With the alarming news about this winter’s ‘triple epidemic’ – increasing numbers of RSV, flu and Covid cases, especially in children – when my child’s fever reached 103F late Monday, I did something thing i hate: dragging her around the corner to emergency care, the 24-hour walk-in clinic where, for $150, you can be seen immediately by a doctor who’s never seen you and will never see you again. It’s healthcare fast food, right down to the decor – which unnervingly consists of wall-to-wall framed photos of TV doctors, as if the place is cosplaying medical aid and clinicians have all been booked since central casting.
In fact, the doctor is very nice and after doing the tests, he says it’s the flu. He prescribes Tamiflu, surprisingly – due to poor efficacy in children, supply issues and having to take it within 48 hours of the first symptoms, we’ve never been prescribed it before – and sends us home with the words, “He waves hello to some kids, so keep an eye on her.
It doesn’t bother him. The next morning, however, I began to experience symptoms myself, and in the age-old tradition of reusing other people’s prescriptions – the leftover OxyContin from my C-section ended up at a friend of a friend’s who was in a car crash, while his own stash of Percocet, which saved his life when she threw himself in the back, came from his wife’s stockpile of cancer drugs – I lost some of the Tamiflu of my seven year old son. I think it’s best to avoid the cervix, experience brief, probably psychosomatic nausea, wonder if I should pretend I’ve knocked over the bottle to refuel without going to the doctor, decide it might signal me for drug addiction, picking a random dosage for myself and rejecting some more. I’ve been on Tamiflu all week and even though my daughter still has the flu – four days out of school and counting – I feel like a million bucks.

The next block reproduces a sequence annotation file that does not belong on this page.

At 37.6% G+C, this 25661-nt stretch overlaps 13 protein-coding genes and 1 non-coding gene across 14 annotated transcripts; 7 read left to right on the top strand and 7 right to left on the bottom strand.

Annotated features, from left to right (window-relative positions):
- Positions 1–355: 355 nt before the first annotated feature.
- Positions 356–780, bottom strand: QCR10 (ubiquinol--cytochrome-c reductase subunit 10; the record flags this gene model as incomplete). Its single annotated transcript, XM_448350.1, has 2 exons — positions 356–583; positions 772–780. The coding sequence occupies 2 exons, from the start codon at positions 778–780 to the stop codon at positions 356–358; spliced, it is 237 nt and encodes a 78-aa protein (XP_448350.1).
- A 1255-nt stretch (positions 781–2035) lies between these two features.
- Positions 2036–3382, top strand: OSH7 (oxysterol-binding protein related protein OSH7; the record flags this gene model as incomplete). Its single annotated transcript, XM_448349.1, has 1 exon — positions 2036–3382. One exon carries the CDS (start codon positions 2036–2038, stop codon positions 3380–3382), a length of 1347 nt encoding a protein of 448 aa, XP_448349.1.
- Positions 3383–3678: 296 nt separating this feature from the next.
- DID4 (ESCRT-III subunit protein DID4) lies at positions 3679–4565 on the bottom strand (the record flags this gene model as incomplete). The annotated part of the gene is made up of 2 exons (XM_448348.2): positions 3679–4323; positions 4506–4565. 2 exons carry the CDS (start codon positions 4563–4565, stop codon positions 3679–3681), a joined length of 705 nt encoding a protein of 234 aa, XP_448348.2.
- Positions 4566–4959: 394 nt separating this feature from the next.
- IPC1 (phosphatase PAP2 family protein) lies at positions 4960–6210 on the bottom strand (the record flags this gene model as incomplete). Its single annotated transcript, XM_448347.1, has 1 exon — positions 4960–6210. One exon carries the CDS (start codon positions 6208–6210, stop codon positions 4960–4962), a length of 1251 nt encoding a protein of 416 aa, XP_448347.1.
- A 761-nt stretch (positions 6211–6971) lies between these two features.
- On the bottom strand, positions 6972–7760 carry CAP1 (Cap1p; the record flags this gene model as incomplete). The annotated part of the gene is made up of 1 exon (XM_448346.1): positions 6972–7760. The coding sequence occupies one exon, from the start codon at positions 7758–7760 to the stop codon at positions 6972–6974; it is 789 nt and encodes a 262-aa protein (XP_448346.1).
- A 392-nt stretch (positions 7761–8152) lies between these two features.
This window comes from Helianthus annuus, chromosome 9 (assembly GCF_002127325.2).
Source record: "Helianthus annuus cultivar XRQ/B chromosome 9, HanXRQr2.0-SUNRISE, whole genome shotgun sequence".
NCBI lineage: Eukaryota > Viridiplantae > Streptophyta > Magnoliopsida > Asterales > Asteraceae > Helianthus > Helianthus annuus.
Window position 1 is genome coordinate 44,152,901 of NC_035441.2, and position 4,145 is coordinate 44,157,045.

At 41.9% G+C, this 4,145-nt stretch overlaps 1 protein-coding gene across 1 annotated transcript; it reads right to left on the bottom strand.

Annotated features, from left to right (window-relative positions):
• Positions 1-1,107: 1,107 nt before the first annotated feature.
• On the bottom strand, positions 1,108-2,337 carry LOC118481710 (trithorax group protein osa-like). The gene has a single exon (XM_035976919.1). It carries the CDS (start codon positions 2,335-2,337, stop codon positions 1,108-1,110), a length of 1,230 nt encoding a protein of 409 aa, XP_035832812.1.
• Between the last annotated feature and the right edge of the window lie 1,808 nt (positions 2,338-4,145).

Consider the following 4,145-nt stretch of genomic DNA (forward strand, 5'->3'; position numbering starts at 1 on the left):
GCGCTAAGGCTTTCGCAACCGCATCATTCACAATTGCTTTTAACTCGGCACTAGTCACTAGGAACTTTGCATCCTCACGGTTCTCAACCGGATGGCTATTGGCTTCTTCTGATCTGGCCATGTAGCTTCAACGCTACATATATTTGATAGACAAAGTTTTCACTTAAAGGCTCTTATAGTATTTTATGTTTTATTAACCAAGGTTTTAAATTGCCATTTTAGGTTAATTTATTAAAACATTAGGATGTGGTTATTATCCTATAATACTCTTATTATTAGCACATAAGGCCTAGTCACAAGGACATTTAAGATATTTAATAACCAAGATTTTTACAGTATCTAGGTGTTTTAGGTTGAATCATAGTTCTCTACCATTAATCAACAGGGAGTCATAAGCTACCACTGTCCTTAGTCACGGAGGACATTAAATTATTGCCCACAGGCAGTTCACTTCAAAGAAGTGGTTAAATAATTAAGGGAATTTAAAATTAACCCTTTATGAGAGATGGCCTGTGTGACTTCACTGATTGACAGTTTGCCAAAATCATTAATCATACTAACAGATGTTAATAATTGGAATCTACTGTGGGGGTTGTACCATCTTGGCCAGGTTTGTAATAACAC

I don’t know if you’ve been following this story about the compulsive liar on Grey’s Anatomy TV’s writing staff? In Brief: Elisabeth Finch, a longtime writer on the medical drama who had spoken and written about using her experience as a cancer survivor to inform the show’s storylines, turns out not only to have never had cancer, but lied quite spectacularly about a bunch of other things too.
Everyone loves a good unmasked hoax story and this one is a filler. Among the 44-year-old’s lies, chronicled in Peter Kiefer’s best-selling interview with Finch for the Angler this week, were that she had lost a kidney; that she had been a worshiper at the Tree of Life Synagogue in Pittsburgh where, in 2018, a gunman killed 11 people, including one she said she knew (she didn’t know); that her brother committed suicide (he is alive and well and lives in Florida); and, most importantly, that she had survived metastatic cancer after being diagnosed with a spinal tumor which, among other things, led her to report to work with a dummy catheter taped to her arm and a shaved head to mimic someone undergoing chemo. “I miss my fellow writers,” Finch said in the interview. “It’s like a family and…one of the things that makes it so difficult is that they got behind a false narrative that I gave.”